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FILM REVIEW: Prisoners

n.d.

David Ives - published on 09/20/13

Worth a visit. It's a long but wonderfully portrayed insight into the spiritual consequences of a persons actions.

There are probably a couple of things you need to know before going to see Denis Villeneuve's new film, Prisoners. One is that you should always check the running time of a movie beforehand. A few of the folks at the screening I attended didn't do so, and by the time the movie was nearing the 2 1/2 hour mark, you could hear stomachs beginning to rumble. Prisoners is a long film, so eat a sandwich before you go.

The second thing is that if you've got kids, make sure you know where they are before taking your seat. This is important because if you don't know your children's exact whereabouts when Prisoners begins, the storyline will likely cause panic to set in somewhere around the 20 minute mark and you'll feel compelled to leave the theater to go check on their safety, thereby missing part of the movie. Don't worry though, it'll still be going when you get back. Like I said, Prisoners is long, so you'll have time to catch up if you miss a scene or two in the middle.

Now there's only a couple of reasons I can think of, off the top of my head, for a movie to have a 2 1/2 hour runtime. The first is that the filmmakers spent way too much money making it and felt the need to overcompensate by putting as much up on the screen as possible. That's probably how something like The Lone Ranger – which really only needed somewhere around 90 minutes to tell its story – got turned into a 3 hour long endurance test. That doesn't really apply to an intimate movie like Prisoners though.

The second reason is that the people involved believe the movie has something important to say or some important questions to ask and they want to give you enough time to let those things sink in. As proof, just look at the Academy Award winners for best picture over the last ten years. Only two of them clock in (barely) under two hours and they both had good excuses. One (The Artist) was a silent movie and didn't have to waste any time letting the actors speak, and the other (Crash) was so condescendingly pretentious that the people who made it probably couldn't even stand to watch it for too long of a time, much less force an audience to do so. Prisoners is the type of movie that wants to ask important questions.

You can tell this right away as the first image we're presented is of Keller Dover (Academy Award nominee Hugh Jackman) instructing his teenage son Ralph how to take down a doe with one shot while Keller, in voice-over, recites the Our Father. The idea is to set up a dichotomy for the character, showing Keller to be both deeply spiritual and yet also comfortable with doling out violence, sort of a working man's Wolverine if you will. Of course, this particular attempt at narrative shorthand is only successful if you believe all hunters to be inherently bloodthirsty, so if you're not of that opinion then the opening is pretty much wasted on you. Don't fret, though, because Prisoners will give you plenty more opportunities to understand the conflict going on within Keller's soul before things are over and done.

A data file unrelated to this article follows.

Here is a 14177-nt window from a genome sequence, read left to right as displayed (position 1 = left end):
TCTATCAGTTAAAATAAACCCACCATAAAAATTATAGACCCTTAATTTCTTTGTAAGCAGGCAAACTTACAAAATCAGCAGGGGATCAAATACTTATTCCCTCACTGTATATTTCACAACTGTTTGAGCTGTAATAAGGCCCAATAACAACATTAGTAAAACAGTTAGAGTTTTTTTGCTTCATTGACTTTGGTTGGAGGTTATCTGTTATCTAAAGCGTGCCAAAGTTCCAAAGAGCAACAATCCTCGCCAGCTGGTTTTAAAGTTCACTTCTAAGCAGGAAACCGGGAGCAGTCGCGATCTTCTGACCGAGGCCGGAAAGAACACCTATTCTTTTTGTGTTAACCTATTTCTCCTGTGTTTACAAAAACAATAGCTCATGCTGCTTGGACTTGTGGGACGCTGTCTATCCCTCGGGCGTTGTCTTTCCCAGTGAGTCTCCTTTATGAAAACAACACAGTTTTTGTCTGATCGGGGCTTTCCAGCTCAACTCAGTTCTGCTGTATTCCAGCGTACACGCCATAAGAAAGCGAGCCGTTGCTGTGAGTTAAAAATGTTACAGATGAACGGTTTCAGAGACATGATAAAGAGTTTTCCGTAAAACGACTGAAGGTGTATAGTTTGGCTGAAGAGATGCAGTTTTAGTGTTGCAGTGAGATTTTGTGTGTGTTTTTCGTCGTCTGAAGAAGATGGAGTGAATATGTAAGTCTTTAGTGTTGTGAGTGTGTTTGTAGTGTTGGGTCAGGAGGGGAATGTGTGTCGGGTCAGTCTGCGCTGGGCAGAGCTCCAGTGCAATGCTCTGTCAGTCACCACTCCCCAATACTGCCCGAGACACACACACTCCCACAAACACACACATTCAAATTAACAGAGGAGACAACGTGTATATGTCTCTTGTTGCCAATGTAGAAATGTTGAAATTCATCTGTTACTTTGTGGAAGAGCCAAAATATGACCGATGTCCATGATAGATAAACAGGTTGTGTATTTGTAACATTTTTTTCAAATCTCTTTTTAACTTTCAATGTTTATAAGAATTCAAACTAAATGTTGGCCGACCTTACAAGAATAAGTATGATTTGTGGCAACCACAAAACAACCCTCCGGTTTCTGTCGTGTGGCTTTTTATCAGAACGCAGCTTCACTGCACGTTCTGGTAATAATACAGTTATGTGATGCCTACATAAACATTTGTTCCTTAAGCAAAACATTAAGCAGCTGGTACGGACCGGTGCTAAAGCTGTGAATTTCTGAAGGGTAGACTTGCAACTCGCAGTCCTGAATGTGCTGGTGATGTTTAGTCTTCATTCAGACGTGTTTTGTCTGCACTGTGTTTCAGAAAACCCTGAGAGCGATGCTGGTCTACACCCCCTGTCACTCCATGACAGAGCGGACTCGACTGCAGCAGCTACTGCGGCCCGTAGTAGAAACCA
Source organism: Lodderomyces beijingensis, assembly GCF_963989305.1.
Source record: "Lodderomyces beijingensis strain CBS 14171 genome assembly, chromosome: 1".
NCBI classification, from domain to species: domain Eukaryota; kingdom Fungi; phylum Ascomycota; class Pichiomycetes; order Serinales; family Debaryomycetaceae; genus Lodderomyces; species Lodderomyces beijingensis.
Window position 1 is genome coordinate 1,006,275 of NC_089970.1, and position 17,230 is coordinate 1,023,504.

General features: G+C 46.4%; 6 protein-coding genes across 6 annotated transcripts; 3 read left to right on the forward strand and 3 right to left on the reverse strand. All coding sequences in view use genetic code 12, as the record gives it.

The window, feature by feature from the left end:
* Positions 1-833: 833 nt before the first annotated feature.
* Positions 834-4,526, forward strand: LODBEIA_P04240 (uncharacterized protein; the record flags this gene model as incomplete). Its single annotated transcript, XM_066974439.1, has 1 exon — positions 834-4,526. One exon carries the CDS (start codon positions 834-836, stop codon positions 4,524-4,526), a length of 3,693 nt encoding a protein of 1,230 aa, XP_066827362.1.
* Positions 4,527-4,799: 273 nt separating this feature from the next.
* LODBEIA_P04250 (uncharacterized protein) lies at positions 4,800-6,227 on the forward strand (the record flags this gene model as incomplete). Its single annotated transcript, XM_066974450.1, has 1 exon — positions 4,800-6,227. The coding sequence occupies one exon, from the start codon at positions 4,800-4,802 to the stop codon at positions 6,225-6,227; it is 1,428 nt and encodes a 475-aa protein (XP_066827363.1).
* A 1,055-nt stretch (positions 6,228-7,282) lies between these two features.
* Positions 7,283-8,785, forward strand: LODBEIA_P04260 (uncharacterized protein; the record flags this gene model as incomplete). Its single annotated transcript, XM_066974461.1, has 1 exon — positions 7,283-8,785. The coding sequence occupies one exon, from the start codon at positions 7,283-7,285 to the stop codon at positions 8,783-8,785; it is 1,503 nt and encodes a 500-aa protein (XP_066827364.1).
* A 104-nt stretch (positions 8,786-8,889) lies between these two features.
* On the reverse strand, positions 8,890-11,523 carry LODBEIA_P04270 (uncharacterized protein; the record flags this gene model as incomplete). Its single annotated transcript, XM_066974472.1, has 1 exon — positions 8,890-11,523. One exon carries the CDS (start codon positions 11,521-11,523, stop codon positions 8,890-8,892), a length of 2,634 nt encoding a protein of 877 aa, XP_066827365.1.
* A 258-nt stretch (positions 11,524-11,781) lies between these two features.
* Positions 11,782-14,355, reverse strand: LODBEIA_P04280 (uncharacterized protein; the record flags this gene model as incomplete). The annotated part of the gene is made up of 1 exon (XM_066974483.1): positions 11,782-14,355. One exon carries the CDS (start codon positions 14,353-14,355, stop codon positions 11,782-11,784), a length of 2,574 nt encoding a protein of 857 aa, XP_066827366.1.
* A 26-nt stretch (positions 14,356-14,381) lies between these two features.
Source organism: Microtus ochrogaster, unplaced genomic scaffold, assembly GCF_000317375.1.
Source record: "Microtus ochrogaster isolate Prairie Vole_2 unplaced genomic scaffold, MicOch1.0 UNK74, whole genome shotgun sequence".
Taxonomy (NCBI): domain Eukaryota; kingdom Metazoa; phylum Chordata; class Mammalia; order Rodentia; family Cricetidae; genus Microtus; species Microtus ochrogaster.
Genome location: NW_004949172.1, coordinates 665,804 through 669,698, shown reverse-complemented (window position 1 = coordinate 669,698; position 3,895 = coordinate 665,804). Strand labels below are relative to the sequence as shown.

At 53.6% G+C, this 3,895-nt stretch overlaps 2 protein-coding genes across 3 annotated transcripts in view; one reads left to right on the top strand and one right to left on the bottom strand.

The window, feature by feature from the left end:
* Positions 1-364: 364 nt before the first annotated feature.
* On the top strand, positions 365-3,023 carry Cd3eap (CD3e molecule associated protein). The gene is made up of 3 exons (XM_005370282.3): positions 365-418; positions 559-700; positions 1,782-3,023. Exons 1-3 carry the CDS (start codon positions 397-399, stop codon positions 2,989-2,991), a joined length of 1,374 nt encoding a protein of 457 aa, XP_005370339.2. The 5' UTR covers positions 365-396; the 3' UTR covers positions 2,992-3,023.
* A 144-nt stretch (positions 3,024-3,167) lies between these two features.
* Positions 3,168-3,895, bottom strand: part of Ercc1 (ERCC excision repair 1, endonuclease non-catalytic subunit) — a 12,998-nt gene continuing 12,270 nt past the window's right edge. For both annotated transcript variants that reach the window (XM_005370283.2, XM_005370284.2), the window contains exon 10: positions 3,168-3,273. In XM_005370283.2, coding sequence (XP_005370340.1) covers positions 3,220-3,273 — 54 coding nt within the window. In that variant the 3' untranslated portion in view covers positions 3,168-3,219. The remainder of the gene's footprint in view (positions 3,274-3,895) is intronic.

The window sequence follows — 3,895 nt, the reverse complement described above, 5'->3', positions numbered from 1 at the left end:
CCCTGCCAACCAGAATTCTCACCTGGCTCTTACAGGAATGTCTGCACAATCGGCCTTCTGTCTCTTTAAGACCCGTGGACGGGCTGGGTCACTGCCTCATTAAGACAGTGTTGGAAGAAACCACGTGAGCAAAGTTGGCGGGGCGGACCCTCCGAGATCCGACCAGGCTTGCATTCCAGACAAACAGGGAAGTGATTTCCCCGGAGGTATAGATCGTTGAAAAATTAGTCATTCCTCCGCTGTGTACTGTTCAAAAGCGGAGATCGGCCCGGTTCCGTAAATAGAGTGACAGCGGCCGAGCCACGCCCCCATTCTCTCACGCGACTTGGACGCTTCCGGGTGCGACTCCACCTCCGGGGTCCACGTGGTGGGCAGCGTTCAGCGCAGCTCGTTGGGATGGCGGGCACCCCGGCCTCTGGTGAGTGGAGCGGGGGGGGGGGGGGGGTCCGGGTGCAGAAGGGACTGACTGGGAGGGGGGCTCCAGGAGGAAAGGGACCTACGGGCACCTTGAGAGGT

At first glance, however, Keller comes across as just an ordinary hard working guy devoted to his wife Grace (Golden Globe nominee Maria Bello) and their two children. Keller is also a pretty good neighbor and co-worker, as we learn when the Dovers visit the home of Keller's employee Franklin Birch (Academy Award nominee Terrence Howard) and his wife Nancy (Academy Award nominee Viola Davis) for Thanksgiving dinner. The trouble only begins when the Dover's little girl wanders off with the Birch's youngest daughter while everyone else is preoccupied with after-meal conversations and lazing about. Once the families realize the girls aren't in or around the house, fear quickly takes hold as Ralph remembers seeing a mysterious RV parked in the neighborhood.

To their credit, it takes the local police, led by Detective Loki (Academy Award nominee Jake Gyllenhaal), only a few short hours to track the vehicle to a nearby gas station where, as soon as they close in on it, the driver immediately tries to escape. Once apprehended, the suspect turns out to be Alex Jones (BAFTA nominee Paul Dano), a teenage boy with obvious mental impairments who seems oblivious to the questions he's being asked. Unable to glean any information through their interrogations, and with no physical evidence to connect Alex to the girls, the police have little choice but to let the boy go.